Fund Times: TIAA-CREF Proposes Fee Hikes
Plus, news on Vanguard, Putnam, Oppenheimer, and more.
TIAA-CREF plans to dramatically hike its management fees, subject to shareholder approval. If the proposed plans are accepted, the firm's management fees will rise to 45 to 50 basis points (0.45% to 0.50%) for actively managed funds. That's quite a jump, considering that 53 of the firm's 63 funds currently charge 10 basis points or less. TIAA-CREF says that the new fees will pay for the costs of adding 20 new analysts over the next couple years. The firm also says that the extra fees will be used for improved Web site communication and increased regulatory costs.
But here's the twist: There's an added margin built in to allow TIAA-CREF to reinvest in the business and "grow assets." The board allegedly isn't raising fees to target a specific profit margin, but it does want to ensure that the advisor isn't losing money.
Further, TIAA-CREF wants to slap 12b-1 fees on the retail share class of its Institutional funds as well. On a quarterly and annual basis, TIAA-CREF will present to the funds' board of trustees each fund's marketing and customer acquisition and retention costs. TIAA-CREF can ask for up to 25 basis points in fees. But the firm says it has no plans to join an NTF platform.
Finally, under a separate vote following the above approval, TIAA-CREF will merge its older, non-Institutional funds, such as TIAA-CREF Growth Equity (TIGEX), TIAA-CREF Growth & Income (TIGIX), and TIAA-CREF Bond Plus (TIPBX), into its Institutional lineup. That means that if you own Growth & Income today, you'll eventually be a shareholder of the retail share class of TIAA-CREF Institutional Growth & Income (TIGRX), the class with the highest expenses. And that's not a good thing.
Vanguard Gets Tough with Traders
Vanguard is clamping down harder on frequent traders. Per a statement released on the firm's Web site, effective Sept. 30, 2005, shareholders will not be allowed to buy a fund, via phone or online, that they've sold within the previous 60 calendar days. The new restriction won't affect money market funds, ultrashort-term bond funds, or ETFs.
We applaud this move by Vanguard. It should help prevent short-term traders from using mutual funds as their trading vehicles. Further, it demonstrates how Vanguard is on the same side as fund investors. Instead of allowing a small group of traders to exploit market inefficiencies, the firm is protecting the interests of the majority of its long-term shareholders.
Respected Putnam Manager Departs
Paul Marrkand, the fundamental manager behind the turnaround at Putnam Vista (PVISX), is leaving the firm for an unnamed competitor. He'll be replaced by Brian DeChristopher, who is being promoted from analyst. Kevin Divney, the quantitative manager on the fund, will remain as comanager on the fund.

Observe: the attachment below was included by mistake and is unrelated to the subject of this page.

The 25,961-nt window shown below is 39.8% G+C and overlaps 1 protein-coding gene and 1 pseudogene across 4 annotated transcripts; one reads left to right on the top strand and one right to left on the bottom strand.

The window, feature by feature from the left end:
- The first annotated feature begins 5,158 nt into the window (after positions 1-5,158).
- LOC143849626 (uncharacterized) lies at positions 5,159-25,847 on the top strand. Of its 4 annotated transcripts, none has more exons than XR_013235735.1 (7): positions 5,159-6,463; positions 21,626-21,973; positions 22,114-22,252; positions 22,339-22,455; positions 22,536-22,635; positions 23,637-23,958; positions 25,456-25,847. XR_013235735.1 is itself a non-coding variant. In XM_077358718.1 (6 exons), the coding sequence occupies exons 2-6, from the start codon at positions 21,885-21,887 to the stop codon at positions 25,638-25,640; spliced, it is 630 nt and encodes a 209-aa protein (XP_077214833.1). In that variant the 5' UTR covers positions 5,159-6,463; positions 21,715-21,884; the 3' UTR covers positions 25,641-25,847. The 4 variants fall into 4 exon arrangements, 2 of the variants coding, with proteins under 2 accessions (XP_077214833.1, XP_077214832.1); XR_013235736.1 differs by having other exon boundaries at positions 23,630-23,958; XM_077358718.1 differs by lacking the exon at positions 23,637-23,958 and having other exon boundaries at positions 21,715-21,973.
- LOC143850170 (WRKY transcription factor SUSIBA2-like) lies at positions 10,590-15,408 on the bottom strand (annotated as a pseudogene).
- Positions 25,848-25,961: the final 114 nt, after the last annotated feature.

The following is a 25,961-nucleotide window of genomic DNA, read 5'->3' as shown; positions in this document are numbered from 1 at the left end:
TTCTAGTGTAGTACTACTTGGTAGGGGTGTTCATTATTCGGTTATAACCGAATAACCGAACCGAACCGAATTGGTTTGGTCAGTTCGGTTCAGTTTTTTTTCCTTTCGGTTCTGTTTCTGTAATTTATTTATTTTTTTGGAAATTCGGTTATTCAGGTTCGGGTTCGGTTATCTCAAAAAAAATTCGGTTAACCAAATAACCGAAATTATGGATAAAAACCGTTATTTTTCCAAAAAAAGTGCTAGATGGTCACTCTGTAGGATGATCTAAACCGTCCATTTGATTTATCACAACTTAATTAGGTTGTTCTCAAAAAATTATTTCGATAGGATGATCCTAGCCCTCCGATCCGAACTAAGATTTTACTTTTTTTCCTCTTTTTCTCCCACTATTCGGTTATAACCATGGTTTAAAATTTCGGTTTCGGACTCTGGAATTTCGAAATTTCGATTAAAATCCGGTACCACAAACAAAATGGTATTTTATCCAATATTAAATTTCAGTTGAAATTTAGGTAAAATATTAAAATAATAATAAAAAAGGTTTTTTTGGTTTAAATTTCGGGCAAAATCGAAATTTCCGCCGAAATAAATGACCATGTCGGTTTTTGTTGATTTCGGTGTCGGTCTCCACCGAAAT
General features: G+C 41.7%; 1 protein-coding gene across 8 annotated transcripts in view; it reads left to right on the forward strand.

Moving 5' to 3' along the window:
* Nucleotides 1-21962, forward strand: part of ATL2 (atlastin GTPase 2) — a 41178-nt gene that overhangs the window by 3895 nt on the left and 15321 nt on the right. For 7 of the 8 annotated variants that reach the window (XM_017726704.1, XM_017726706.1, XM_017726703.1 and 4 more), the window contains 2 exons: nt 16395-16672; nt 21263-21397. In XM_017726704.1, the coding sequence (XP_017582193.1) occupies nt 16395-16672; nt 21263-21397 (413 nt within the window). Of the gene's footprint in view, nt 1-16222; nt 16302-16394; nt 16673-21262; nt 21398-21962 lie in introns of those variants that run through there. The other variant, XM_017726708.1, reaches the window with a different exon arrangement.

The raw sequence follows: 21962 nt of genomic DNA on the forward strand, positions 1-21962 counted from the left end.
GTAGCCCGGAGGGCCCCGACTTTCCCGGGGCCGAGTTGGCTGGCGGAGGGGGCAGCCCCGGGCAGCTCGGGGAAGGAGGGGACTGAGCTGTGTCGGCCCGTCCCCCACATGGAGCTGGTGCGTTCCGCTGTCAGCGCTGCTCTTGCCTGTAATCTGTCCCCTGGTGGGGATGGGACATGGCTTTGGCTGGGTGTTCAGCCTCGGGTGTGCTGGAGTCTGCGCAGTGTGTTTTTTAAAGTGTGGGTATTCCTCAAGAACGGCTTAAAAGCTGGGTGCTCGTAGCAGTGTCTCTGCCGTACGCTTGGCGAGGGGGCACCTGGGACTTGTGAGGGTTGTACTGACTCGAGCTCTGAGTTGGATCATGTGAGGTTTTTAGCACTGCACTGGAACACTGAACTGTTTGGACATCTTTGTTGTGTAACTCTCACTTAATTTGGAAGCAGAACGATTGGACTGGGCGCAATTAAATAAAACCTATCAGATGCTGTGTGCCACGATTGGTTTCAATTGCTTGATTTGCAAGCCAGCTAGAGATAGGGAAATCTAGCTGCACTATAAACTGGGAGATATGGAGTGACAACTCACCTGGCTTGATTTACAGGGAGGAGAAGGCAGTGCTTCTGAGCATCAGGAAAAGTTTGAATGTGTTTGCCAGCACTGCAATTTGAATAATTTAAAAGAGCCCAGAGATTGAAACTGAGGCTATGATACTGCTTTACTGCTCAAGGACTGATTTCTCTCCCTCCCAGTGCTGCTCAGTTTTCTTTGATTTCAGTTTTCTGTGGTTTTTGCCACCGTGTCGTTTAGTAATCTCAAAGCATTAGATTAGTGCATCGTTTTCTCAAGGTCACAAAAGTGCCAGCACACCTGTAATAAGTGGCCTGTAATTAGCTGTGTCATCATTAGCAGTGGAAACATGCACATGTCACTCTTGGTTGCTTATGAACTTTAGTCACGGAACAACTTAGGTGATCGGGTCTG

Marrkand's departure is a significant blow to the firm. Putnam had notable performance troubles following the bursting of the technology-led bubble in the late 1990s. Since then, the firm has experienced a lot of personnel turnover, including many firings, in an effort to improve performance. Marrkand was one of the managers tapped to fix performance woes among Putnam's growth funds. After some success with Putnam's core U.S. funds, Marrkand moved on to Vista with Divney. Since the duo took over there, relative returns have picked up nicely.
New Oppenheimer Fund
The dividend-fund bandwagon rolls on with Oppenheimer's launching of a new offering, Oppenheimer Dividend Growth. This fund will invest in companies that management thinks are of high quality, currently pay dividends, or are expected to begin paying dividends in the future. Neil McCarthy, who joined Oppenheimer in 2003, will manage the fund. Previously, he managed separate accounts for OFI Institutional Asset Management, with lukewarm success. Helping McCarthy comanage will be Joseph R. Higgins, who worked with McCarthy at OFI. The fund is expected to have an annual expense ratio of 1.25%, which is right in line with other front-load large value rivals.
Since the new, lower dividend-tax rate came into effect in 2003, 17 other funds that play to investors' desire for dividend-paying stocks have come into being, according to Morningstar data. These funds have certainly caught on, gathering $3.2 billion in assets through June 30, 2005.
Firsthand Capital Management is expanding from its traditional technology-stock focus to manage two new funds from Cincinnati-based Black Pearl Funds. Black Pearl OTC Focus and Black Pearl Long-Short will both utilize quantitative strategies seeking long-term capital appreciation with an emphasis on small-cap stocks. The Long-Short fund, however, will supplement that strategy with short-selling tactics. The funds' managers have yet to be named. Also, the SEC recently examined the use of soft dollars at Firsthand, as a result of allegations made in a wrongful termination lawsuit.
MFS is the latest entrant in the target-retirement field with four new funds, MFS Lifetime 2010, MFS Lifetime 2020, MFS Lifetime 2030, and MFS Lifetime 2040. The four funds will invest in 16 different actively managed MFS mutual funds. It's notable that the two longer-dated options do not currently have any fixed-income exposure, unlike the target-retirement funds offered by T. Rowe Price, Vanguard, and Fidelity. Finally, while there won't be any extra management fees above the underlying fund costs--similar to other big shops--there will be an annual 12b-1 levy of 0.35% on the funds' A shares, which is 10 basis points more than peers Putnam and MassMutual charge in distribution fees on the front-load shares of their similar funds. These funds are designed to be held throughout an investor's lifetime.
Dieter Bardy does not own (actual or beneficial) shares in any of the securities mentioned above. Find out about Morningstar’s editorial policies.